There’s one healing activity I do a few times a day, no excuses. I call this a healing activity because of the astounding benefits that result from doing this one thing, and it’s called: cooking. It’s the one sure way to take care of you inside and out. For those that know me personally know that I love to cook, though I don’t talk about it much. I do not cook professionally (just at home, three or four times a day). No matter how swamped my schedule becomes, I set time aside to prepare my own bowls and plates — it’s become a major part of my daily self-care routine.

When I told a friend that I cook every day a while back, she asked me: “Don’t you just not eat some days because you‘re too busy?” Oh yeah, actually, I’d always use the “I’m too busy” excuse. Skipping meals is a self-punishing behavior. You might not think that, but when I suffered with anxiety and depression, I wouldn’t eat, I’d lose a scary amount of weight, and I’d have sinus problems, feel sick all the time, and was malnutrition.

In 2009, I also learned that on top of the health struggles I already have, I was also diagnosed with an anomalous coronary heart defect (coronary heart disease). I found myself planning for a second open heart surgery at the age of twenty-five, but after multiple detailed tests, I didn’t have to have the surgery (after six to eight months of waiting and tests). The defect I have causes sudden death in young people before age 40, and the experience taught me about the power of healthy food. I began cooking to heal not only depression and anxiety, but also my heart. The situation inspired me to get healthier. Someone once said that when you eat bad foods, your heart is the first to know. So, I spent more time in the produce aisle at grocery stores, thinking up recipe concoctions that specifically suited me.

I began cooking simple dishes. Nothing fancy. I’d roast a few vegetables and make sure I had enough protein. Just one month after cooking daily, I noticed a drastic change in my appearance (from dull to glowing), my skin cleared up, my hair shined, and as I reaped the benefits of cooking fresh, organic food, I got into research mode and sort of became my own nutritionist. I relied on food and to this day, I still do. I eat a balanced, refreshing diet full of variety because that works for me. Plus, it’s a fact that our bodies thrive most on a variety of foods.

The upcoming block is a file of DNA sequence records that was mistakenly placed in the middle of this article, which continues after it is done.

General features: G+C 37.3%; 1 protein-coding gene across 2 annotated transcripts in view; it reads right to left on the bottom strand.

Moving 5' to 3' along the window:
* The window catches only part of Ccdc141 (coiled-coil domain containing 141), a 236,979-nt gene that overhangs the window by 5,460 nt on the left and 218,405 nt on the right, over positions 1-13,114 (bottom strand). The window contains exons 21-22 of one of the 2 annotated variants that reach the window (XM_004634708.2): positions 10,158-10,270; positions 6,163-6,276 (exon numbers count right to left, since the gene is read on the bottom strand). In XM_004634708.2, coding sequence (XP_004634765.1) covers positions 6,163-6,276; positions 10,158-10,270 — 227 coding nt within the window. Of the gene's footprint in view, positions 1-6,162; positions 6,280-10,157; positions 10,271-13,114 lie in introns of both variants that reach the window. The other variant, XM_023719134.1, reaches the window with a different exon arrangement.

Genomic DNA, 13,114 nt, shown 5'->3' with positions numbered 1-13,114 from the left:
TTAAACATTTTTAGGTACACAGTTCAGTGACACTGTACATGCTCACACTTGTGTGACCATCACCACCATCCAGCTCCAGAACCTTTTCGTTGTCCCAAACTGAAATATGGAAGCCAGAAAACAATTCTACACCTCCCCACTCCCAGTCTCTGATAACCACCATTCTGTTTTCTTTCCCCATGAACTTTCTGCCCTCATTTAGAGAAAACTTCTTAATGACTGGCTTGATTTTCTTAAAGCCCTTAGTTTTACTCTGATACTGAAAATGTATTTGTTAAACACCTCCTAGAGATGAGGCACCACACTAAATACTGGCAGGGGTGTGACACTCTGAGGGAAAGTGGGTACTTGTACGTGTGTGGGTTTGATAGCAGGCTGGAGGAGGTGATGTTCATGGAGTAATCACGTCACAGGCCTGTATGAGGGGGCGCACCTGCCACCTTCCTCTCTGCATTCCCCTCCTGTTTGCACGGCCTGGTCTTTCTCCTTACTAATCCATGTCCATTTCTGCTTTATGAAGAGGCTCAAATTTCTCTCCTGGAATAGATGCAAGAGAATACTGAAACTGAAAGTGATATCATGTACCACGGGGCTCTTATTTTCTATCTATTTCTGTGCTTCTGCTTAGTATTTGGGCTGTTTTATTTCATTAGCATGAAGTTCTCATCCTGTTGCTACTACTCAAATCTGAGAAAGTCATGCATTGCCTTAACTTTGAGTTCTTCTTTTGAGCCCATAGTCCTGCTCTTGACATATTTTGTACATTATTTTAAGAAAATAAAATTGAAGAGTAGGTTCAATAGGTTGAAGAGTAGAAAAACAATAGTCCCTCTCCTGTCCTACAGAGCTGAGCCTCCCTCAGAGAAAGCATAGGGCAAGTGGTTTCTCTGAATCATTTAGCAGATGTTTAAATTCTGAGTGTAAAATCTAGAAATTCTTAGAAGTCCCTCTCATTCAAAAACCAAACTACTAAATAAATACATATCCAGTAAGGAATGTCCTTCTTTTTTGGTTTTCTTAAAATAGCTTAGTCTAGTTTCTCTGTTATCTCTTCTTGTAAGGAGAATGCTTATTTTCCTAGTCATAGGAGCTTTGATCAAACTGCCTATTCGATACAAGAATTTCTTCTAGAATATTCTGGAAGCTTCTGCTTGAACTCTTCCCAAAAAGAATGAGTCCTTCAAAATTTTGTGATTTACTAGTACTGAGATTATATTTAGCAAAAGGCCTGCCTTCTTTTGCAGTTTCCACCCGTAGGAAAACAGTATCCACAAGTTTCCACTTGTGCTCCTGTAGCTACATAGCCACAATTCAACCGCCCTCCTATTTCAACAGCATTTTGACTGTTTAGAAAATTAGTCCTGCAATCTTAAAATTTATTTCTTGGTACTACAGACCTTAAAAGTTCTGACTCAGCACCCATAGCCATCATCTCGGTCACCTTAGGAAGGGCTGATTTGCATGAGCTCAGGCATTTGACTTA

Eight years after my diagnoses, (now) I’ve learned so much more about nutrition than I could ever have learned. Each morning, I start my day with a smoothie which takes five minutes. My siblings often tease me (still, in my thirties, if you’d believe it) about my smoothie making habits, and I’d say, “Tease away, because in about five minutes, I’ll feel like a million dollars and will have enough energy to run a marathon if I wanted to.” Unfortunately, because of my heart, I can’t really run, or jog, but I have an active lifestyle with swimming and I do other exercises that strengthen my heart and body. Eating a healthy diet allows me to achieve my workout goals. At the start of this New Year, I set goals to swim three-to five days a week and I’ve stuck to this goal.

See, you could do all of the self-care routines in the world, but if you’re eating garbage food, you’ll feel like garbage no matter what you do. And, since I’ve been preparing my own meals, I’m confident and know what’s going in my food and in my body. I’d prefer to know. You don’t have to be Gordon Ramsay to cook a meal (though, I’d love some cooking lessons from him!) I’ve learned how to prepare food and cook through blogs, YouTube, magazines, and other chefs.

The other reason why I make my own food each day is because doing so has almost cured my fatigue, brain fog associated with fibromyalgia, and it’s like I have a newfound energy and love for life. I don’t use the “I’m too busy” excuse to do what I must. I can’t afford not to. Healthy food brings me joy, makes me feel renewed, and full of good energy. Cooking has become my way of unplugging, recharging, refueling, staying in the moment, clearing my mind, and engaging in my environment and with family.

A bonus: I’ve been sleeping better as a result. The thing is, as someone with depression and mental illness; I never thought I’d find myself saying, “I love life.” I attribute part of this new, transformed me to food, produce, my pots, pans, spatulas, ladles, nutribullet, and spiralizer… It’s a fact that the type of food we eat plays a major role in how much or little we sleep, which in turn determines how we feel and function. Since I’ve cut caffeine from my diet (no coffee, coke products, hardly any tea) I’ve had more energy and sleep like a baby now. I personally thrive on good food, exercise, and of course, ample sleep. The next time you find yourself saying, “Cooking? I ain’t got time for that!” You might want to rethink and refer back to this article when you do.

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